Reports of Sanchez's trade request first surfaced on ESPN last week, and were later confirmed by multiple sources. 

In December of last year, Sanchez signed a three-year contract with the Dash valued at $1.5 million including bonuses and an option year. It was the largest contract in NWSL history at the time — a figure that would be eclipsed by multiple contracts in the following months. 

Sanchez spent the offseason as a restricted free agent, meaning that Houston could match any other team's offer to retain her rights. Should the Dash trade Sanchez, her current contract terms would remain intact, limiting potential buyers to teams able to afford to take on an inking of that size.

The Dash has yet to address the trade, instead reiterating to ESPN that Sanchez is "under contract, a choice she made in free agency at the end of 2023." 

Both the NWSL trade window and transfer window close tonight, April 19th, at 12 a.m. ET. The window will stay closed through the next 11 regular season games, reopening on August 1st, 2024.

Seattle Storm debut state-of-the-art $64 million practice facility

Jewell Loyd #24 of the Seattle Storm during warms up during practice on July 11, 2020 at IMG Academy in Bradenton, Florida
Jewell Loyd, seen here practicing at Florida's IMG Academy, and her team are in for a major upgrade this season. (Photo by Ned Dishman/NBAE via Getty Images)

The four-time league champion Seattle Storm unveiled their new practice facility on Thursday, with Storm co-owner Lisa Brummel dubbing Interbay's Seattle Storm Center for Basketball Performance the team’s "new home."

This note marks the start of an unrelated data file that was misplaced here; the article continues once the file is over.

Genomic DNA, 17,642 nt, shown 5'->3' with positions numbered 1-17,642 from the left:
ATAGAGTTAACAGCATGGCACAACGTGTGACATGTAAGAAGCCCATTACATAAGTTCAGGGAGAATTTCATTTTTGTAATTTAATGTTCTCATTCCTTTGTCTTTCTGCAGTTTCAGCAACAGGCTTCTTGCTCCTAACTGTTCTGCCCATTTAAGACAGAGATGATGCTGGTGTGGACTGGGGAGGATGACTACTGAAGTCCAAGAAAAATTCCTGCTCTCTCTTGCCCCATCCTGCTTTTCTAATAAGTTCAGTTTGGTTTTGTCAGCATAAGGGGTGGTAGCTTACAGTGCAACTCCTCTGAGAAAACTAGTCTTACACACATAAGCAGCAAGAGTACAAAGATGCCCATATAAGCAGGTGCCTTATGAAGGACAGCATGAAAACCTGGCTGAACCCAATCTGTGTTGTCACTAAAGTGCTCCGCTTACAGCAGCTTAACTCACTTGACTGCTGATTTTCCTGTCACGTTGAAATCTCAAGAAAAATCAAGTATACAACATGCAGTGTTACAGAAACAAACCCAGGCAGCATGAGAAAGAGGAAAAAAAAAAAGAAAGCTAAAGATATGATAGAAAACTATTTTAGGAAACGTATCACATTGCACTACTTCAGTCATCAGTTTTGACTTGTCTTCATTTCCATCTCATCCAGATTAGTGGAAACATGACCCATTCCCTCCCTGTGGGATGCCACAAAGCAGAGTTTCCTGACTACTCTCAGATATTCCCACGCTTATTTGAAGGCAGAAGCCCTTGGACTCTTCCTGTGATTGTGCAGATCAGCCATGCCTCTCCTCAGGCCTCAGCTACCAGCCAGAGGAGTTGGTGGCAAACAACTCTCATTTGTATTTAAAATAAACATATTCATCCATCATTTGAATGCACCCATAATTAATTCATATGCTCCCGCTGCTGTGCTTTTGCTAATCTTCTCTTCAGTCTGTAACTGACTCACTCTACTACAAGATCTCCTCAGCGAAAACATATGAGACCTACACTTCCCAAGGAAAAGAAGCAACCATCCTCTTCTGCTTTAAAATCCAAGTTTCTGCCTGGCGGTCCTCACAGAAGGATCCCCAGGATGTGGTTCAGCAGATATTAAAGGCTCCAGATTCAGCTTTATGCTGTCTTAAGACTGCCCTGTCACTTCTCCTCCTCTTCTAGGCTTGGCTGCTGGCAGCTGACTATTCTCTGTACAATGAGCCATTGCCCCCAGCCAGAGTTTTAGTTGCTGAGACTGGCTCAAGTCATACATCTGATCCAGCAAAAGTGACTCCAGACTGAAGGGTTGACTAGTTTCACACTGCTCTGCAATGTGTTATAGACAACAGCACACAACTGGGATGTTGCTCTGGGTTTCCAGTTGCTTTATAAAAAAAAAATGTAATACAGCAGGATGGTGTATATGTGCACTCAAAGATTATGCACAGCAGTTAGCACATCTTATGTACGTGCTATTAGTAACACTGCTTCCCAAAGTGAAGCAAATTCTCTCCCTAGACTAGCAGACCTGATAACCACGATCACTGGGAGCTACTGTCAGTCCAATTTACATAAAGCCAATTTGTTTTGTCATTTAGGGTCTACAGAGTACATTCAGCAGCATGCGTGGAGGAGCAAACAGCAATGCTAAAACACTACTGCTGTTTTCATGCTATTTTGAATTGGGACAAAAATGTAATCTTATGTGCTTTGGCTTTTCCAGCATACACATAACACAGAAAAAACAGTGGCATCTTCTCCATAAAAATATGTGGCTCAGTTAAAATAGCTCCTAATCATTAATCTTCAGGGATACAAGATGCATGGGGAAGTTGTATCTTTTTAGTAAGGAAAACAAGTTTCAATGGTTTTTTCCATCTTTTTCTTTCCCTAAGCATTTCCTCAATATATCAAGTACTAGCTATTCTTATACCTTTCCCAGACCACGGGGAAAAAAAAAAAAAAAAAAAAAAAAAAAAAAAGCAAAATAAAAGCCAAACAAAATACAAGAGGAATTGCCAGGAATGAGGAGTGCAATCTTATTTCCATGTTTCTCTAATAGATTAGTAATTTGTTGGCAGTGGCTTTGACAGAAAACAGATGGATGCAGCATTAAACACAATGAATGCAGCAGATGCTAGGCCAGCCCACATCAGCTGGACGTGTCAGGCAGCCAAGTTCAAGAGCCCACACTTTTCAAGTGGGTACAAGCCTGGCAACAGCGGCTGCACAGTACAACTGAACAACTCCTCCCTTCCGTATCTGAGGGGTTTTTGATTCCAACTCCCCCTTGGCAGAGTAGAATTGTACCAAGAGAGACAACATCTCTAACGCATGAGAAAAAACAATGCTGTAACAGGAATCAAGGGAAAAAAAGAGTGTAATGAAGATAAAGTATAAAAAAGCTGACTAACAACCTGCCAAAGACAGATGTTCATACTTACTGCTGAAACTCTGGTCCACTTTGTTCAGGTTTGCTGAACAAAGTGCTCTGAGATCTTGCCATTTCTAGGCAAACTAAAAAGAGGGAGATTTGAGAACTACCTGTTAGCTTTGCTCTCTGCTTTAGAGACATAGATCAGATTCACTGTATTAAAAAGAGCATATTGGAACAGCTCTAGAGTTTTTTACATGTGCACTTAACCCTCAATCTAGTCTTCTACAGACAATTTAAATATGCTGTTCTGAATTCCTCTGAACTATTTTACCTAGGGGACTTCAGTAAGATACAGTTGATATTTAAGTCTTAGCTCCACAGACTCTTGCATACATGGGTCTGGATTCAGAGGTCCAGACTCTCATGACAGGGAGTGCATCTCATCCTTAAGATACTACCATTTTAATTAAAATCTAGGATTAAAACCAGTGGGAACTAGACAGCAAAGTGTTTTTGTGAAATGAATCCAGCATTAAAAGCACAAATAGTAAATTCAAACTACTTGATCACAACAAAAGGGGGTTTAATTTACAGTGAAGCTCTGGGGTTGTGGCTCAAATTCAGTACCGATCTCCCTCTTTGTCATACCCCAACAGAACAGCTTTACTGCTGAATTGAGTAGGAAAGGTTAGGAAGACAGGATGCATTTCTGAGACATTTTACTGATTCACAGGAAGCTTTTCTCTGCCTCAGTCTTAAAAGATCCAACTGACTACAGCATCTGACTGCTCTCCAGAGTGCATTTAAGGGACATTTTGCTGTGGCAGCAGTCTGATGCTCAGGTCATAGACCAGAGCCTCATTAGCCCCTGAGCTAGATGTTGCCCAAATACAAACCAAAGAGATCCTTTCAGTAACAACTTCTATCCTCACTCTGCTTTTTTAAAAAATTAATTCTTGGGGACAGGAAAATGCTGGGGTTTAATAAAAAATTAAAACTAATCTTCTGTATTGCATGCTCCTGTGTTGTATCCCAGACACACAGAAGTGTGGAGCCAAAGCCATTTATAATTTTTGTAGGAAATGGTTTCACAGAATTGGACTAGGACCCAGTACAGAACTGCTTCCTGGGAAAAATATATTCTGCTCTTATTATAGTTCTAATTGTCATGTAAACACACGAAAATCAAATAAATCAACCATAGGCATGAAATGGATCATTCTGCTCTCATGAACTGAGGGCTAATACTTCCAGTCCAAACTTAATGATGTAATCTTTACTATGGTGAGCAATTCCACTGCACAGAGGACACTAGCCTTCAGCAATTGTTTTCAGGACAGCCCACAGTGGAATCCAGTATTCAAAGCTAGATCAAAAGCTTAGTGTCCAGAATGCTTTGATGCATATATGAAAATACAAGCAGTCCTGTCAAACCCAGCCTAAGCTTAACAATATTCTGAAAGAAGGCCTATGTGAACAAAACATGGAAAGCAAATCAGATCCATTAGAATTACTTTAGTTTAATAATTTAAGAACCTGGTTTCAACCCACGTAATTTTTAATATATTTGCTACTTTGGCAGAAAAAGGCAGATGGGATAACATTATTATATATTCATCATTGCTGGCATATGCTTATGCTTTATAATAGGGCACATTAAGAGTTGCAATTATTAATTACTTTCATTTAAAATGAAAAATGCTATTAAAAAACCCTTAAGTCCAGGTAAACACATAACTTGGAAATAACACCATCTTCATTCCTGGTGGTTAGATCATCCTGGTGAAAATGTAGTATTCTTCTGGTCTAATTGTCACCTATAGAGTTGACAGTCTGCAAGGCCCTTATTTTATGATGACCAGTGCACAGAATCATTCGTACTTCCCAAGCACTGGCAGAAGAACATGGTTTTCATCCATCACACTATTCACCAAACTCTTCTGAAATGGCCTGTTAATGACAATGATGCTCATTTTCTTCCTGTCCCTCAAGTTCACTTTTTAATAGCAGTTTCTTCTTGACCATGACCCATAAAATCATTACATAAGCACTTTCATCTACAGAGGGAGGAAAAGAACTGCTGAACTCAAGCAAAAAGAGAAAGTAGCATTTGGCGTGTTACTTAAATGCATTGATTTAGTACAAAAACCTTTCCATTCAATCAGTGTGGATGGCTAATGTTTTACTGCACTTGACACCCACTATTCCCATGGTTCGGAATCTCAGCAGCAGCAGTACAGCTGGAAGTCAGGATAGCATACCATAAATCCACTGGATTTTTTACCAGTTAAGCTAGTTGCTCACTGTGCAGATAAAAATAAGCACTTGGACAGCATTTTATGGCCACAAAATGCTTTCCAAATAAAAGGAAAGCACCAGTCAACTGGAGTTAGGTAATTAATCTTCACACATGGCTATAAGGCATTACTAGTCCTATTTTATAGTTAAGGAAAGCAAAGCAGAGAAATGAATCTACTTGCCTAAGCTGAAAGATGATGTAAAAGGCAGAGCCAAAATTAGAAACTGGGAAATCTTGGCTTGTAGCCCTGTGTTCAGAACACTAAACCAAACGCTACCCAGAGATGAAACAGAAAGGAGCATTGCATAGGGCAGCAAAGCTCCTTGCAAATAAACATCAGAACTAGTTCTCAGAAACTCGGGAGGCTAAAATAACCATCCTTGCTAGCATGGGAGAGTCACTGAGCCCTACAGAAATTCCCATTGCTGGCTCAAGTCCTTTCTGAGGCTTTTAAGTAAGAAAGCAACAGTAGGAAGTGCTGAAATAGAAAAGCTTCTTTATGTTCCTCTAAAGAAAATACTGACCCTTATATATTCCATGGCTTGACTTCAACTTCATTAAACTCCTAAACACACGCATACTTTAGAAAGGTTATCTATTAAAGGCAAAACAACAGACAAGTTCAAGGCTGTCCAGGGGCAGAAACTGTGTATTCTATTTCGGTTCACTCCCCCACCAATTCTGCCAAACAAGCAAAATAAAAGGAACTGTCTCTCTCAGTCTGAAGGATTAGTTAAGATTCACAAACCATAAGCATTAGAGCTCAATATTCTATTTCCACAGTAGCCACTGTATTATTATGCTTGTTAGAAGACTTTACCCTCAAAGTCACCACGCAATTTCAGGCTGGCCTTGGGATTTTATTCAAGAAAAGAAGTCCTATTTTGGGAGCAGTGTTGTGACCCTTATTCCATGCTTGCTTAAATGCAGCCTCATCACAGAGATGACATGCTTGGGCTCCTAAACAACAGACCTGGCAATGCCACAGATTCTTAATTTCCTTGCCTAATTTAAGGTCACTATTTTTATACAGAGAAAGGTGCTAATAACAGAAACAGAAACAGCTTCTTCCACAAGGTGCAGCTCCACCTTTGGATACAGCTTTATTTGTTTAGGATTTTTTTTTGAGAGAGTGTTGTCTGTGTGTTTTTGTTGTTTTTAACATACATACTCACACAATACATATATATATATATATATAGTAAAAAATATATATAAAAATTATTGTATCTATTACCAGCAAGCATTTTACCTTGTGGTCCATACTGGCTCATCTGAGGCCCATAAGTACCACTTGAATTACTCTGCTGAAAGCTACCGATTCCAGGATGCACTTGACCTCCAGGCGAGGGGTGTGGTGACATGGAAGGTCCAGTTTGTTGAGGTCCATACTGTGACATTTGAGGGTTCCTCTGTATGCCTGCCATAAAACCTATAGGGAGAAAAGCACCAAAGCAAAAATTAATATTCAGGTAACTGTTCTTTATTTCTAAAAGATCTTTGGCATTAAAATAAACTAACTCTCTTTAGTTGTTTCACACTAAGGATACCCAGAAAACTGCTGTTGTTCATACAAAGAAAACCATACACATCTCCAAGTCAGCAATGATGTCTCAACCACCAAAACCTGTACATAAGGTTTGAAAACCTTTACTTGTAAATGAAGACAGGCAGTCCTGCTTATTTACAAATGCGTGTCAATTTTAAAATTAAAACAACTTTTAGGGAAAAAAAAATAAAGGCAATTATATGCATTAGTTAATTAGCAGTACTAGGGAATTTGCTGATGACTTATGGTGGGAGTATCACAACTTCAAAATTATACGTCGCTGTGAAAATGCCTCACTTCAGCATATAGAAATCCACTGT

"It's just such a special space," Brummel told Fox 13 Seattle. "I think when the players get here, it's gonna be overwhelming."

The sprawling 50,000-square-foot, $64 million property is just the second designated practice facility to be designed and built expressly for a WNBA team, with the Storm further noting that 85% of all design and engineering team members involved in the project's construction were women and people of color. The finished product holds two professional indoor courts, two 3x3 outdoor courts, a state-of-the-art locker room, and players' lounge, plus designated areas for strength and conditioning, kitchen, dining, and nutrition, and recovery. 

"This facility reflects our commitment to providing our athletes an exceptional environment that supports their growth, health, and performance," said Storm co-owner Ginny Gilder in an official team release. "It’s built for women, by women, embodying our dedication to leading the way in professional women’s sports."

For their part, the team can't wait to make the faciilty their own.

"It's amazing," Storm guard Jewell Loyd told Fox 13. "Not having to drive everywhere around, knowing you have access anytime of the day to get into the gym, to workout."